Friday, March 25, 2011
When Your Hen Becomes a Rooster
The mother was Buff Orpington. The fathers were either Delaware or Buff Orpington. As fate would have it, Mom presented me with offspring of each. Of course, I could not tell the sexes.
If you know anything about chickens, you know that you can always handle an extra hen or two, but roosters can be trouble with more than one in a coop. The babies were shy, so personality told me nothing. Then a hunting friend of my husband's came by and said, "The tan one is a boy and the white one is a girl." He talked about tail feathers and the necks, but I took him at his word. I nicknamed them Little Boy and Little Girl.
I fed them by hand, and hugged them whenever I visited, at least once daily. They came right to me. Brother and sister loved each other, protecting one another. We no longer had the Delaware daddy, but the Orpington daddy favored both of them. All was right with the flock.
They grew fast, exceeding the sizes of all the hens. Then one day, as I got into my car with my adult son, I heard a young crow from the coop. "Ah, Little Boy is trying to crow. That's so cute," I said. Young rooster are like boys growing through puberty - cracked voice and all. I wanted to go cheer Little Boy on, make him feel all big and macho. But I turned and got into the car.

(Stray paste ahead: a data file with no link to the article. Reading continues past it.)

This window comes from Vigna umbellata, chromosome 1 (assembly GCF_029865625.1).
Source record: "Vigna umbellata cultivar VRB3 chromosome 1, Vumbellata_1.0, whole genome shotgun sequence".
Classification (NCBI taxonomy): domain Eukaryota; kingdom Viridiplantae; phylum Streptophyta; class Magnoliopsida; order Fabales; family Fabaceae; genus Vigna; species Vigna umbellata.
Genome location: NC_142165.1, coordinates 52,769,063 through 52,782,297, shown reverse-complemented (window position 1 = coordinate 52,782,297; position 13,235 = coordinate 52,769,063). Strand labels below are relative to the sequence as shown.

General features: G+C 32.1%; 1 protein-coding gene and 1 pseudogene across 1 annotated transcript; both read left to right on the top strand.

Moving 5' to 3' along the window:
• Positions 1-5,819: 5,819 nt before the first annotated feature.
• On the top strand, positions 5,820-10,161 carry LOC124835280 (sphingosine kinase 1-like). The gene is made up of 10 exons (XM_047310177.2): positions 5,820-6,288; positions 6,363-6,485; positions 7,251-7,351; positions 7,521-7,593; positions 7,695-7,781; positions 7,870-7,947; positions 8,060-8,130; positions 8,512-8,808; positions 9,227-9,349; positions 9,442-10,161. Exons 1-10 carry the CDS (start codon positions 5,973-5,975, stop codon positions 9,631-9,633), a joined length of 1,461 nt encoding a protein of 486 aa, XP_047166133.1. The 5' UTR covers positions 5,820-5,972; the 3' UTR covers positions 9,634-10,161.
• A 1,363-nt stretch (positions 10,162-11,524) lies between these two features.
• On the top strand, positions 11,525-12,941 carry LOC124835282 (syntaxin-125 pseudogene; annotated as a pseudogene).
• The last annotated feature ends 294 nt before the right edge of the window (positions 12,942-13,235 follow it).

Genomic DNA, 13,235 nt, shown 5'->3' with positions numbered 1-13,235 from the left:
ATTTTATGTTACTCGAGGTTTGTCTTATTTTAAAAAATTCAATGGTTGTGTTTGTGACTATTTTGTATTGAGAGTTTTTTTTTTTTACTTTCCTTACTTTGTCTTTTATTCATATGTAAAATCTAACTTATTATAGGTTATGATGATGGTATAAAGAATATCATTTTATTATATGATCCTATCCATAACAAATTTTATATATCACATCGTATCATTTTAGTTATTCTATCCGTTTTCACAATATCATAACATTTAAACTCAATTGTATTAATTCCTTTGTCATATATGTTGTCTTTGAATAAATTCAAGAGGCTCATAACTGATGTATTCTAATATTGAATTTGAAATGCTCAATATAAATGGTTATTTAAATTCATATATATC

My son didn't. "Mom, you need to look at this."
I stepped back out of the car and watched the coop occupants. The crows continued . . . from Little Girl.
My son busted out laughing. "So much for you getting another hen. How you going to keep three roosters in one coop?"
While I had a comfortable family in that coop, I knew that in a few months, the civility would change almost with the flip of a switch as the three boys fought over the five girls. Believe it or not, that bothered me. This wasn't what I planned. I'd given roosters away to my husband's friend before, not wanting to know if they landed on his table for Sunday dinner, but that was not an option this time. These were my babies.
When we invest time into our writing projects,the scenes, chapters, characters and paragraphs become our babies. We birthed them, fed them, built their world around them until we thought everything was perfect. Then someone, whether a critique group member, mentor or editor, tells us that something isn't right. Suddenly we are faced with the task to "kill your darlings" as William Faulkner once said.
I've seen many a writer refuse to butcher their babies. Most didn't sell, either, and the stories wound up languishing on a flash drive somewhere, maybe on paper in a drawer. But if you can accept the dirty duty of cutting out those darlings, and killing babies, you'll do wonders for the rest of the piece. I dare to say that the majority of unpublished writers aren't willing to dispose of their work and phrases. They are in love with them. They've fed them by hand and hugged them too much to part.
Well, Little Boy still pals around with dad in their coop. You can hardly tell them apart. Little Girl, however, was moved to our second coop. We cut her/him out of the original flock, and after only one night of confusion, she/he adapted, even thrived. Now he services nine hens of his own . . . and his name is Alex.
And all's much better in the chicken world.